Tag Archives: Lizz Giordano

A ‘Week Without Driving’ Is a Year-Round Experience for Some King County Residents

by Lizz Giordano


For Kris Colcock, a 20-minute appointment may take all day to complete — and several buses. Colcock, who is blind and lives on Bainbridge Island, relies mainly on public transportation to get around. 

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Duwamish Valley Hopes for Quieter Streets as the West Seattle Bridge Reopens

by Lizz Giordano


With the opening of the West Seattle Bridge on Sunday, Sept. 18, the Duwamish Valley is counting down the days to fewer vehicles passing through the neighborhood and regaining its streets for slower uses. 

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Funding ‘Solutions Not Studies’ to End Seattle Traffic Deaths

by Lizz Giordano


In the seven years Seattle has worked toward achieving Vision Zero, the goal of eliminating traffic deaths has never been so out of reach for the city. Especially in the South End, which absorbed more than half of the fatalities on the city’s streets last year

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Sound Transit Board Passes a More Lenient Policy Toward Non-Paying Riders

by Lizz Giordano


Sound Transit is bringing back fines for non-payment on its trains and buses this fall after the agency paused fare enforcement during the pandemic, but it has also instituted a more lenient and accommodating system for riders who don’t pay their fare.

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Delridge Traffic Barrier Causes Hardship for Community Preschool

by Lizz Giordano


Luz Casio spends many of her mornings directing traffic outside the Refugee and Immigrant Family Center Bilingual Preschool (RIFC) in West Seattle’s Delridge neighborhood. As director of the preschool, she’s trying to help make drop-off a little less chaotic for families.

Casio says this extra duty wasn’t needed before Seattle’s Department of Transportation (SDOT) installed a yellow concrete median in the middle of Delridge Way that cut off left-turn access to the preschool. The road redesign was done in anticipation of the RapidRide H Line, a new King County Metro bus route set to start running frequent service between Downtown Seattle and Burien along Delridge in late 2022.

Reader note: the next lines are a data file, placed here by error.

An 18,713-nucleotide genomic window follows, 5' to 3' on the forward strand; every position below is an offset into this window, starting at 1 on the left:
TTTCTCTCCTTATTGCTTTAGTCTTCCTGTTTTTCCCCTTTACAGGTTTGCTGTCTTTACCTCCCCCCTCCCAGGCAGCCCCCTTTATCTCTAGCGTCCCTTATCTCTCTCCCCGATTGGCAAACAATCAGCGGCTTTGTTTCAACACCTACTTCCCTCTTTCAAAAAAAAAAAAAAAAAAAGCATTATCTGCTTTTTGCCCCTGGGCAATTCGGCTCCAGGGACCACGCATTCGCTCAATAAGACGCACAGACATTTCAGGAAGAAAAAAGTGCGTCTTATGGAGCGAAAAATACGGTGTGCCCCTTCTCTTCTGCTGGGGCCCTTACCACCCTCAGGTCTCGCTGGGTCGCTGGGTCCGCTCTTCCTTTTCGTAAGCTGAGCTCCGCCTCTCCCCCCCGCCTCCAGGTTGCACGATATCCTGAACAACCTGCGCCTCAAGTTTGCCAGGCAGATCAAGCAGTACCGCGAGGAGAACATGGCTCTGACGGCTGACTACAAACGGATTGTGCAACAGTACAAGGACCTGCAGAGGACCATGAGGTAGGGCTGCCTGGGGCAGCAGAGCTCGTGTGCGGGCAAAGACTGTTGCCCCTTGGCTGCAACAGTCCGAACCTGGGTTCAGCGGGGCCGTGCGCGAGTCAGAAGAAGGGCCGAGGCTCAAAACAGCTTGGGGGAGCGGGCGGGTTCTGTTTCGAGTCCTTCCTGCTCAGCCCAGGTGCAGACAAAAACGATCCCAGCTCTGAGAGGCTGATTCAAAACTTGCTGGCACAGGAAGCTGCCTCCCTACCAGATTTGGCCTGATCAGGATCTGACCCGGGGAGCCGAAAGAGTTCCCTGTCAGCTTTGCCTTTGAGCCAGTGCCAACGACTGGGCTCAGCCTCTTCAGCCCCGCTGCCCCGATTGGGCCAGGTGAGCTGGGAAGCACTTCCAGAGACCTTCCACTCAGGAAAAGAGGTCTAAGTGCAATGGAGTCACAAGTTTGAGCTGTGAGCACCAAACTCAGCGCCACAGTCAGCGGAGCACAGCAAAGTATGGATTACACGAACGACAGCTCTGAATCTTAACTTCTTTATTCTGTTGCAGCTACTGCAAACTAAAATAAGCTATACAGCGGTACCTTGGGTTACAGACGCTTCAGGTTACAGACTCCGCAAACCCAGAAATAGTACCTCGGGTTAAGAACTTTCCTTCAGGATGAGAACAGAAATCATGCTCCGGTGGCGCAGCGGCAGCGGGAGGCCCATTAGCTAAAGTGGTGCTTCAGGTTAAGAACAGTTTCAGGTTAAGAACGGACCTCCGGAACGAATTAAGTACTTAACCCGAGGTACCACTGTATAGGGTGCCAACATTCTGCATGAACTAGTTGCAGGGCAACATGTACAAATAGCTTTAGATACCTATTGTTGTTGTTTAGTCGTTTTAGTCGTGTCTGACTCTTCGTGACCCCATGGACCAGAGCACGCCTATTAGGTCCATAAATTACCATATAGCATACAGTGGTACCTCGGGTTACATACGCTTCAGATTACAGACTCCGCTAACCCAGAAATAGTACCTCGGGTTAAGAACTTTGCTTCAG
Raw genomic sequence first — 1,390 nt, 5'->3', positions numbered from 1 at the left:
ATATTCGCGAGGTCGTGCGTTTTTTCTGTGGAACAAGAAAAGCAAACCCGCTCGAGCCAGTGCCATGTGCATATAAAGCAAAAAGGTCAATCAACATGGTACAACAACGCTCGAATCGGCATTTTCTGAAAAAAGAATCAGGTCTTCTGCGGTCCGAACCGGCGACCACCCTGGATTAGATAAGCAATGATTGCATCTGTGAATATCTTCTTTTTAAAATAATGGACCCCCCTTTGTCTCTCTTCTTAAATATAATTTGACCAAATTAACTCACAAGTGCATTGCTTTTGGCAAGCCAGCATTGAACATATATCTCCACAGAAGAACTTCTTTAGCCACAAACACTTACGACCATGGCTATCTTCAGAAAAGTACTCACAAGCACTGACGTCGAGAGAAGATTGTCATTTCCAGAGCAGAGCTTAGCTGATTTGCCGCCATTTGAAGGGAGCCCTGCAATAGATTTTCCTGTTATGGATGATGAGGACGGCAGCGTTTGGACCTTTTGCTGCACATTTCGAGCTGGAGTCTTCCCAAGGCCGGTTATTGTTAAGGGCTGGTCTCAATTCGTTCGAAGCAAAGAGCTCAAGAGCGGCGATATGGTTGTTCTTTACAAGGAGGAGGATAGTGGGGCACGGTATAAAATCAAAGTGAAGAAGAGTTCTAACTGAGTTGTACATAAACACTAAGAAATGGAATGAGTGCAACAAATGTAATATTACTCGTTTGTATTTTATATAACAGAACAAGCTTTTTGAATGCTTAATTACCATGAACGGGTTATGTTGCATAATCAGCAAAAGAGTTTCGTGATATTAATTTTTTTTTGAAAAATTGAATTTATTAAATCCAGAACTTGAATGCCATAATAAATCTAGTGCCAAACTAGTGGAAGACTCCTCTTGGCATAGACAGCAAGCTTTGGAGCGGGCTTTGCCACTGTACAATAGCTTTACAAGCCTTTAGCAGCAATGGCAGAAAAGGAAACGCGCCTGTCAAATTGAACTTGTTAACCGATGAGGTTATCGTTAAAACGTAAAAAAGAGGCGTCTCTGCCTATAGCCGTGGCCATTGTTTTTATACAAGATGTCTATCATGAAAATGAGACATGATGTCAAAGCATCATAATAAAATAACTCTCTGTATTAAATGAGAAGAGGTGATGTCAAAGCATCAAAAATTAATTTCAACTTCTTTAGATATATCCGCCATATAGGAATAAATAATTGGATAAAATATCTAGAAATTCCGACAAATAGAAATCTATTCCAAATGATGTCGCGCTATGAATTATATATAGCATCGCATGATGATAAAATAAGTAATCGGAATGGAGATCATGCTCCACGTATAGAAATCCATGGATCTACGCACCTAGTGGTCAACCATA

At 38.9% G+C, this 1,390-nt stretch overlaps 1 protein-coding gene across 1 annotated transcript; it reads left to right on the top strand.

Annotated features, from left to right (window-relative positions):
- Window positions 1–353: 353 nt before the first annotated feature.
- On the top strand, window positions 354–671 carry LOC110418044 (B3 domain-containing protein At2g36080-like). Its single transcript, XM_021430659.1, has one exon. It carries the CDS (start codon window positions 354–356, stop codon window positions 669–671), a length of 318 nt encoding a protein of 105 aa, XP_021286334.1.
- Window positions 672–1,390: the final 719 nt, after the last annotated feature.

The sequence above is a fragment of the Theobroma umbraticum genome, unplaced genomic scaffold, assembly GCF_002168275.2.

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Lake to Sound Trail: Linking Trails, Communities, and Nature

by Lizz Giordano


On Wednesday, March 30, King County Parks broke ground on the third segment of the Lake to Sound Trail. Once fully completed, the 16-mile multiuse path will link the southern tip of Lake Washington to the Puget Sound — from Renton to Des Moines — connecting several south King County cities and trails along the way. 

The latest 2.2-mile segment will start in southern Burien, then run along SeaTac’s western edge, ending about a half-mile west of the Angle Lake light rail station. The segment is set to open late next year.

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New Light Rail Threatens Chinatown Historic District, Community Pushes Back

by Lizz Giordano


As Sound Transit plans the next Seattle light rail line, a group of leaders in the Chinatown-International District (CID) say the project could force out more business, further uprooting the community and threatening historic buildings.

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Sound Transit Eliminates Design That Made South End Light Rail Most Dangerous Stretch

by Lizz Giordano


Sound Transit plans to elevate or bury future light rail routes rather than run them along the street. This design choice comes 20 years after the transit agency laid down track in the middle of 4.5 miles of Martin Luther King Jr. Way, making that segment the most dangerous in the system.

“In general, future projects are to be designed as aerial or tunnel guideways,” said John Gallagher, a spokesperson for Sound Transit, in an email. “For projects not currently under construction or in planning, Link light rail crossings will be grade separated moving forward.”

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Sound Transit Searching for Equitable Fare Enforcement Solutions

by Lizz Giordano


Two years after Sound Transit acknowledged that internal data showed Black and low-income riders were more likely to be cited and punished for failing to pay on trains, the agency is still searching for a solution for fare enforcement equity.

According to 2018–2019 rider surveys and enforcement data, 9% of light rail and Sounder train riders were Black but accounted for 21% of the people cited or fined by officers. And nearly 60% of the riders cited had a household income of less than $50,000.

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